Amy Brannen is passionate about bunnies and now she’s dedicating her time and her business to help save them.

Brannen says that passion started to form two years ago when she found a bunny in need of medical attention. She brought the animal to Hope for Wildlife, where it made a fully recovery. After that, Brannen took him home to care for him.

She believes that bunny was a sign.

“It’s almost like he was telling me that I needed to keep working with bunnies,” she says. “Often the things that happen in your life that are the best are really unexpected.”

Determined to help save more bunnies, Brannen started Honey’s Bunnies Rabbit Rescue. In the summer she keeps the animals in a large outdoor area on her property, and they spend the winters in a barn at Hope for Wildlife -- a wildlife rehabilitation and education organization in Seaforth, N.S.

Hope Swinimer, the director of Hope for Wildlife, says helping Brannen rescue rabbits was a natural fit.

“We do get a lot of calls on domestic pet rabbits that have been let go into the wild, and it’s really not good for them,” says Swinimer. “They will not survive.”

Brannen has the bunnies’ spayed or neutered to prevent the kind of population explosion bunnies are known for and also finds them new homes through an adoption process.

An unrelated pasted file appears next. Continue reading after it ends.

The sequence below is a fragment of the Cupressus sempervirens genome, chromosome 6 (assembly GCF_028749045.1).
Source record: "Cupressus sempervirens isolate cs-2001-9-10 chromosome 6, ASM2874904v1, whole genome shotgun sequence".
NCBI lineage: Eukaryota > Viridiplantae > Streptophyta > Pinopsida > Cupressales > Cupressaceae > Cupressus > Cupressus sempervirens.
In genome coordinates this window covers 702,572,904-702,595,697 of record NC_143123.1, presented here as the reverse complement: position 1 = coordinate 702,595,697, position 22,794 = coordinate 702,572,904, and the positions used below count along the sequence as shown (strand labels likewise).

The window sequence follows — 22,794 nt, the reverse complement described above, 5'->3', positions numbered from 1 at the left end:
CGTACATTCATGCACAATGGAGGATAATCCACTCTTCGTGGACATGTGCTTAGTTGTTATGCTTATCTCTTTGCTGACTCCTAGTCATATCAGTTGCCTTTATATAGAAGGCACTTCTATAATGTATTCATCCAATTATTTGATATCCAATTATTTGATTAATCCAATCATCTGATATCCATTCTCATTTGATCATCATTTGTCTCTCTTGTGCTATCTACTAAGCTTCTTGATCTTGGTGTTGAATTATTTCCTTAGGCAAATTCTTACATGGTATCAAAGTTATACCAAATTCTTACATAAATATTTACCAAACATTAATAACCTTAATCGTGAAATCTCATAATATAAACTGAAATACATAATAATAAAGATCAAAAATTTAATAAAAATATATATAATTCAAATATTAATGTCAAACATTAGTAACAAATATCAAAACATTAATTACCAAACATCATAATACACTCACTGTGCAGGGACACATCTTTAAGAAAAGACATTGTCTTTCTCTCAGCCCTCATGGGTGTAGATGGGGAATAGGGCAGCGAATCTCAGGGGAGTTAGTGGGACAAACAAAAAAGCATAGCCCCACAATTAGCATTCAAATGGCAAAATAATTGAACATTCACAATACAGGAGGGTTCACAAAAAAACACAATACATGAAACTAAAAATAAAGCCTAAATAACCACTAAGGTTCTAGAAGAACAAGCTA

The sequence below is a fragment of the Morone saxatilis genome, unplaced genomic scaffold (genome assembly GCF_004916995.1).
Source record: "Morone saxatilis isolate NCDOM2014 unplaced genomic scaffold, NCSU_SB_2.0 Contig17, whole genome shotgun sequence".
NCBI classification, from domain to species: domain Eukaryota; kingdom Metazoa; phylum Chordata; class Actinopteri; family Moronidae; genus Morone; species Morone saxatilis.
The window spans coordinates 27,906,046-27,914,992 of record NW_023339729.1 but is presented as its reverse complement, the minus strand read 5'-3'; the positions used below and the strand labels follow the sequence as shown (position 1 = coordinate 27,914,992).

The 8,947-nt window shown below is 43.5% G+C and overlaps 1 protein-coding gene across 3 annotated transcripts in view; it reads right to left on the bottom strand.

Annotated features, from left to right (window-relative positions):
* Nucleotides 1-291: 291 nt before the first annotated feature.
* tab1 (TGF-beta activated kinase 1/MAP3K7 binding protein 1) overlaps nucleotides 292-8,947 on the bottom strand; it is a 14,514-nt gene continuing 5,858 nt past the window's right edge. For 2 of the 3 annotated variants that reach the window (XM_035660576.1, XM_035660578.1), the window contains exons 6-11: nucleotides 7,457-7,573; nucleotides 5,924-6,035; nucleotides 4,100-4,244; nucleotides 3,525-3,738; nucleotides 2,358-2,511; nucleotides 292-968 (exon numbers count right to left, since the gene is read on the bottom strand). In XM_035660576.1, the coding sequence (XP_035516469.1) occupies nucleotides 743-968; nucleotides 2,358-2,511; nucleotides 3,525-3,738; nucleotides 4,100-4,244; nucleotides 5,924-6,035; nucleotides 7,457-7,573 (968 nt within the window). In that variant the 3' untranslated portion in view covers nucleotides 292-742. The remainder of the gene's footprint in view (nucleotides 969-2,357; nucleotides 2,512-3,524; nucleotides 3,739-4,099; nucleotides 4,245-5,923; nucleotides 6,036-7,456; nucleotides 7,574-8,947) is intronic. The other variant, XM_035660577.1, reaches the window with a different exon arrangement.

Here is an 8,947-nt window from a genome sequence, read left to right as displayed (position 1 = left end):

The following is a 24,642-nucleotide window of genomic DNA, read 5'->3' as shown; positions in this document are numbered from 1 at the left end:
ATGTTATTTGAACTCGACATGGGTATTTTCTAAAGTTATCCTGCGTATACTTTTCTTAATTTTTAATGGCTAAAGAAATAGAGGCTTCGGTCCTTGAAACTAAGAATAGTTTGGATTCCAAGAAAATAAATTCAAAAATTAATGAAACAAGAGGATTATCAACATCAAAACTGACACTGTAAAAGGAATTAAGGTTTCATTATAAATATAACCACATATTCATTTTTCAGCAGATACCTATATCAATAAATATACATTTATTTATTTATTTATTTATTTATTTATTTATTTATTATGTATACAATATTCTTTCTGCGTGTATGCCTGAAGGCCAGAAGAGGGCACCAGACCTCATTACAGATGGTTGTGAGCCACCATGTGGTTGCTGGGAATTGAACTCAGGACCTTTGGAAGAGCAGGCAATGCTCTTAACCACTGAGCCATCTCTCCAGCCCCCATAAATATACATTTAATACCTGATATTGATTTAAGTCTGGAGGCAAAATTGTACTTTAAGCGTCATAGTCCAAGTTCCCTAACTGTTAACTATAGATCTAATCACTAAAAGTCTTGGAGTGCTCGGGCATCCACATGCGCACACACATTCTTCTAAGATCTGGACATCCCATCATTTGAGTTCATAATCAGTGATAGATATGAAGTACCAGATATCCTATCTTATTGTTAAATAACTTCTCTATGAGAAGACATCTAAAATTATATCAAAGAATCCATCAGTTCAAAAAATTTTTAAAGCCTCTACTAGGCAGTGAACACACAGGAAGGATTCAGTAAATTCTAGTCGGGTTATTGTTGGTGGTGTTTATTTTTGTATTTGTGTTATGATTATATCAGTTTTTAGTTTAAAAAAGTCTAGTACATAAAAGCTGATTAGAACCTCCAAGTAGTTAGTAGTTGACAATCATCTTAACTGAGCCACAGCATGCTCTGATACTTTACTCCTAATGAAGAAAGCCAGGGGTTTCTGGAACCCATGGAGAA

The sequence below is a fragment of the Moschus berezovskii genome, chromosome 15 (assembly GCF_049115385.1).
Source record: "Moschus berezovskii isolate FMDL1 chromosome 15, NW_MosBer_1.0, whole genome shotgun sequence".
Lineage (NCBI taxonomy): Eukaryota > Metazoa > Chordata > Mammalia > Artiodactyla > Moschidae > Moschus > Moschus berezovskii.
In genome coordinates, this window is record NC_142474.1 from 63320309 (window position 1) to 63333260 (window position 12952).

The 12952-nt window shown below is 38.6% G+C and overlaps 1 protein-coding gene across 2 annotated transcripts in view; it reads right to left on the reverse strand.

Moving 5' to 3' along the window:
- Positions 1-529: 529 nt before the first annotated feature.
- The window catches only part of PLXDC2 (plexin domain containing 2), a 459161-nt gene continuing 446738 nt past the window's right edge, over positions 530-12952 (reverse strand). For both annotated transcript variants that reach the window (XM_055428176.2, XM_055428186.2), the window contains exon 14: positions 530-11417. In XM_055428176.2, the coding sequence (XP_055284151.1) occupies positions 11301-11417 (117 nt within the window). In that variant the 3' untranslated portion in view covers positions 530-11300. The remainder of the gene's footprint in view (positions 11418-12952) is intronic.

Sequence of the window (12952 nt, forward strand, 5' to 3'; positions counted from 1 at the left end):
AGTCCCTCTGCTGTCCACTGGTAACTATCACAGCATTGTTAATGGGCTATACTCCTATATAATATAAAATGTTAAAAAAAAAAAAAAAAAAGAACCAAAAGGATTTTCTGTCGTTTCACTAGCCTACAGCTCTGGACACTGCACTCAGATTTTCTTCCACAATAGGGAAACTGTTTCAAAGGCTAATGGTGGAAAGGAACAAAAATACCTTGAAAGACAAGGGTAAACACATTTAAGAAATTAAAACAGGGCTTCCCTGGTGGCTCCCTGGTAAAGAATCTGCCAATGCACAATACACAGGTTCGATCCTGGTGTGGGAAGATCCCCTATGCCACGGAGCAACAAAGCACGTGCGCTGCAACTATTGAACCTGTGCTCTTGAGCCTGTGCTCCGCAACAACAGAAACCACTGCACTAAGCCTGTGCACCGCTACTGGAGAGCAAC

She doesn’t believe in hutches or cages and gives the bunnies lots of time and space to go for a hop.

While she helps them at home, she’s also helping them at her business, which she has converted into a social enterprise.

Brannen says 60 per cent of the sales from Fancy Lucky Vintage can now go towards rehabilitating and finding new homes for rabbits in need.

“And hopefully -- it’s a lofty goal, I know -- but I would really love to raise enough to build a beautiful state-of-the-art rehab facility for rabbits, just the way Hope has built a state-of-the-art facility for wildlife.”

All of Honey’s Bunnies are spayed or neutered, litter-box trained, and receive all medical care needed prior to adoption. The adoption fee is $40 per bunny.

With files from CTV Atlantic's Heidi Petracek